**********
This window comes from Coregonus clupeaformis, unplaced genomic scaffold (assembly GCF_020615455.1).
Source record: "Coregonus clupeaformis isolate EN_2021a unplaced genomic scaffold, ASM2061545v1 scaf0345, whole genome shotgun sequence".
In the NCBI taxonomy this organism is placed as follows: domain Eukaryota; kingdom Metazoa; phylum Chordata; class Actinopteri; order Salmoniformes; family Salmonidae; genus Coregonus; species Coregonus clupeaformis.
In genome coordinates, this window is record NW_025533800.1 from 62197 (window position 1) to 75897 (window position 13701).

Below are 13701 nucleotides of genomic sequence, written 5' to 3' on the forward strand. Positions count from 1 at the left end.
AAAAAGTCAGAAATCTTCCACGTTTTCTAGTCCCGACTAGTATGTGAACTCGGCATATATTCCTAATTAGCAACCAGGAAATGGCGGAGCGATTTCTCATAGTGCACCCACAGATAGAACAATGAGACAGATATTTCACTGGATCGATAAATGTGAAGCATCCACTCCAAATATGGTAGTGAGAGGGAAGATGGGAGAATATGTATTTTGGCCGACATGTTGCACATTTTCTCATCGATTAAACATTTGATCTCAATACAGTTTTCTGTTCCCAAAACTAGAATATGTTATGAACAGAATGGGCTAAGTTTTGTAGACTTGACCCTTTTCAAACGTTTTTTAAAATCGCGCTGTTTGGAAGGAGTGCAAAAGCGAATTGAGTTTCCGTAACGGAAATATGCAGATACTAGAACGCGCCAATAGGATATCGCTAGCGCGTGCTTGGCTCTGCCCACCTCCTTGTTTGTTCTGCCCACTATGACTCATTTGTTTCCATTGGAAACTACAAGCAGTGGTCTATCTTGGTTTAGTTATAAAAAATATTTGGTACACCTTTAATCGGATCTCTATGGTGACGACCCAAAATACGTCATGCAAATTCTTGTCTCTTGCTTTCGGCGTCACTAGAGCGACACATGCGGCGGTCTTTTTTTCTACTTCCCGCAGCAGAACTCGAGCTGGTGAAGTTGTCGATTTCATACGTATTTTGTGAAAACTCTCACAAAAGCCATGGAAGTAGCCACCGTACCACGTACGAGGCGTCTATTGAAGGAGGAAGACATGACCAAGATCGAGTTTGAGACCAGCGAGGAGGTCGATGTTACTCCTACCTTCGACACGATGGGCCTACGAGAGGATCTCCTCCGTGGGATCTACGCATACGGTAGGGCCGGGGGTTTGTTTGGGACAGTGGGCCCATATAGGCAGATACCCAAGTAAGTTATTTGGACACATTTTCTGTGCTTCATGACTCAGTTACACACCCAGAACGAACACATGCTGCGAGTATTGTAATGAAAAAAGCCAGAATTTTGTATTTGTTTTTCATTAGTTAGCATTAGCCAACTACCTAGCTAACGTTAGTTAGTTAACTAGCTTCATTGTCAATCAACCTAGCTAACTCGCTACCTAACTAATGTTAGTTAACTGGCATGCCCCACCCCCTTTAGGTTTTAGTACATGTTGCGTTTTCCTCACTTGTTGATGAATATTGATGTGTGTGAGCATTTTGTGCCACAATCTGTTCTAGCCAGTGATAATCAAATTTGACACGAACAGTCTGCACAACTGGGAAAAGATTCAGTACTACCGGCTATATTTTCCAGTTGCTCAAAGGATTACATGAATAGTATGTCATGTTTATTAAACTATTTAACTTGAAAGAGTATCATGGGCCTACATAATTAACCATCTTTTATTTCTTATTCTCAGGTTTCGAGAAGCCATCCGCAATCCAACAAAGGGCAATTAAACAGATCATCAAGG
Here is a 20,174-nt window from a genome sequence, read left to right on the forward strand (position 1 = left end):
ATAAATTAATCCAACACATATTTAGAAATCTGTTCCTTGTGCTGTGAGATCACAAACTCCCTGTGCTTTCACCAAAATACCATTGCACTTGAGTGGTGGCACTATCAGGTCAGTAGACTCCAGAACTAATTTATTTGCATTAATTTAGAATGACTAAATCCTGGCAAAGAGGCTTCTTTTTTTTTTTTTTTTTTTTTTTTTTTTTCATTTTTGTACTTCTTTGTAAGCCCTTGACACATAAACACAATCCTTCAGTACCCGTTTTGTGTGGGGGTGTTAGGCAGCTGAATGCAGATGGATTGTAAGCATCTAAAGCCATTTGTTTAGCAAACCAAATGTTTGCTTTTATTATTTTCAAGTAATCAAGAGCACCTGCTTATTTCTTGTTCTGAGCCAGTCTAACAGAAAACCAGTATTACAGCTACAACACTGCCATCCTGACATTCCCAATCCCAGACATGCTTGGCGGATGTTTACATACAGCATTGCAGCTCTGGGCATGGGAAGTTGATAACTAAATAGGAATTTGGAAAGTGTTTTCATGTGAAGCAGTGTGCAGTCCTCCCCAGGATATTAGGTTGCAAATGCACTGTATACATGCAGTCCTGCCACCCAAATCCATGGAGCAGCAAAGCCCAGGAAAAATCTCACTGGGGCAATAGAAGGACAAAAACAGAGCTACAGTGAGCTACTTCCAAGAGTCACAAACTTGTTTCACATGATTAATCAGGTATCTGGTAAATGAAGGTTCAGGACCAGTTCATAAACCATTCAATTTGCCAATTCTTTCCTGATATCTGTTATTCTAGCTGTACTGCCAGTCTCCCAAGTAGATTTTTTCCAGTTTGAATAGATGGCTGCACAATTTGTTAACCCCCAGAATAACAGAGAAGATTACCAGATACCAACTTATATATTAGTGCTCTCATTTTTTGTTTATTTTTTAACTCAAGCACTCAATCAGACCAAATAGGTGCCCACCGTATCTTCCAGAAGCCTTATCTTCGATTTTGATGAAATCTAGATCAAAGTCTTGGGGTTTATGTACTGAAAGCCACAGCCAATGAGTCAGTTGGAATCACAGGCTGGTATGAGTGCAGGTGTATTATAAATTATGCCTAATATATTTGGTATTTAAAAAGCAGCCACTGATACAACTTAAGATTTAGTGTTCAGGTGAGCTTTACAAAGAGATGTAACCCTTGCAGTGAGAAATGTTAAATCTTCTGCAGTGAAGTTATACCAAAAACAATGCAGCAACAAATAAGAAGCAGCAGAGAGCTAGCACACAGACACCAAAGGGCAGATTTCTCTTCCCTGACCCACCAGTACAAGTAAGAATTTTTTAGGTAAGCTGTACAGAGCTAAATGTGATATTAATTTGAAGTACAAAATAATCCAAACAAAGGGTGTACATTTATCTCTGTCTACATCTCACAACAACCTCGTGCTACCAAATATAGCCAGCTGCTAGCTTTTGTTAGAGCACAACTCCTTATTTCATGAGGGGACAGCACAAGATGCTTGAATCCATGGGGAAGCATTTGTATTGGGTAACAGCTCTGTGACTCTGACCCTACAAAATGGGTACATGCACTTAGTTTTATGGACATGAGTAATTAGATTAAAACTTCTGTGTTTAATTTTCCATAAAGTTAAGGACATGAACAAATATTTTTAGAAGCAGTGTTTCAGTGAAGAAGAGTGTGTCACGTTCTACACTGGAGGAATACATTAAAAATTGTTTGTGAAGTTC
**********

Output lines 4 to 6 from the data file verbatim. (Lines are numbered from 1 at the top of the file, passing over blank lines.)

In genome coordinates, this window is record NW_025533800.1 from 62197 (window position 1) to 75897 (window position 13701).

Below are 13701 nucleotides of genomic sequence, written 5' to 3' on the forward strand. Positions count from 1 at the left end.
AAAAAGTCAGAAATCTTCCACGTTTTCTAGTCCCGACTAGTATGTGAACTCGGCATATATTCCTAATTAGCAACCAGGAAATGGCGGAGCGATTTCTCATAGTGCACCCACAGATAGAACAATGAGACAGATATTTCACTGGATCGATAAATGTGAAGCATCCACTCCAAATATGGTAGTGAGAGGGAAGATGGGAGAATATGTATTTTGGCCGACATGTTGCACATTTTCTCATCGATTAAACATTTGATCTCAATACAGTTTTCTGTTCCCAAAACTAGAATATGTTATGAACAGAATGGGCTAAGTTTTGTAGACTTGACCCTTTTCAAACGTTTTTTAAAATCGCGCTGTTTGGAAGGAGTGCAAAAGCGAATTGAGTTTCCGTAACGGAAATATGCAGATACTAGAACGCGCCAATAGGATATCGCTAGCGCGTGCTTGGCTCTGCCCACCTCCTTGTTTGTTCTGCCCACTATGACTCATTTGTTTCCATTGGAAACTACAAGCAGTGGTCTATCTTGGTTTAGTTATAAAAAATATTTGGTACACCTTTAATCGGATCTCTATGGTGACGACCCAAAATACGTCATGCAAATTCTTGTCTCTTGCTTTCGGCGTCACTAGAGCGACACATGCGGCGGTCTTTTTTTCTACTTCCCGCAGCAGAACTCGAGCTGGTGAAGTTGTCGATTTCATACGTATTTTGTGAAAACTCTCACAAAAGCCATGGAAGTAGCCACCGTACCACGTACGAGGCGTCTATTGAAGGAGGAAGACATGACCAAGATCGAGTTTGAGACCAGCGAGGAGGTCGATGTTACTCCTACCTTCGACACGATGGGCCTACGAGAGGATCTCCTCCGTGGGATCTACGCATACGGTAGGGCCGGGGGTTTGTTTGGGACAGTGGGCCCATATAGGCAGATACCCAAGTAAGTTATTTGGACACATTTTCTGTGCTTCATGACTCAGTTACACACCCAGAACGAACACATGCTGCGAGTATTGTAATGAAAAAAGCCAGAATTTTGTATTTGTTTTTCATTAGTTAGCATTAGCCAACTACCTAGCTAACGTTAGTTAGTTAACTAGCTTCATTGTCAATCAACCTAGCTAACTCGCTACCTAACTAATGTTAGTTAACTGGCATGCCCCACCCCCTTTAGGTTTTAGTACATGTTGCGTTTTCCTCACTTGTTGATGAATATTGATGTGTGTGAGCATTTTGTGCCACAATCTGTTCTAGCCAGTGATAATCAAATTTGACACGAACAGTCTGCACAACTGGGAAAAGATTCAGTACTACCGGCTATATTTTCCAGTTGCTCAAAGGATTACATGAATAGTATGTCATGTTTATTAAACTATTTAACTTGAAAGAGTATCATGGGCCTACATAATTAACCATCTTTTATTTCTTATTCTCAGGTTTCGAGAAGCCATCCGCAATCCAACAAAGGGCAATTAAACAGATCATCAAGG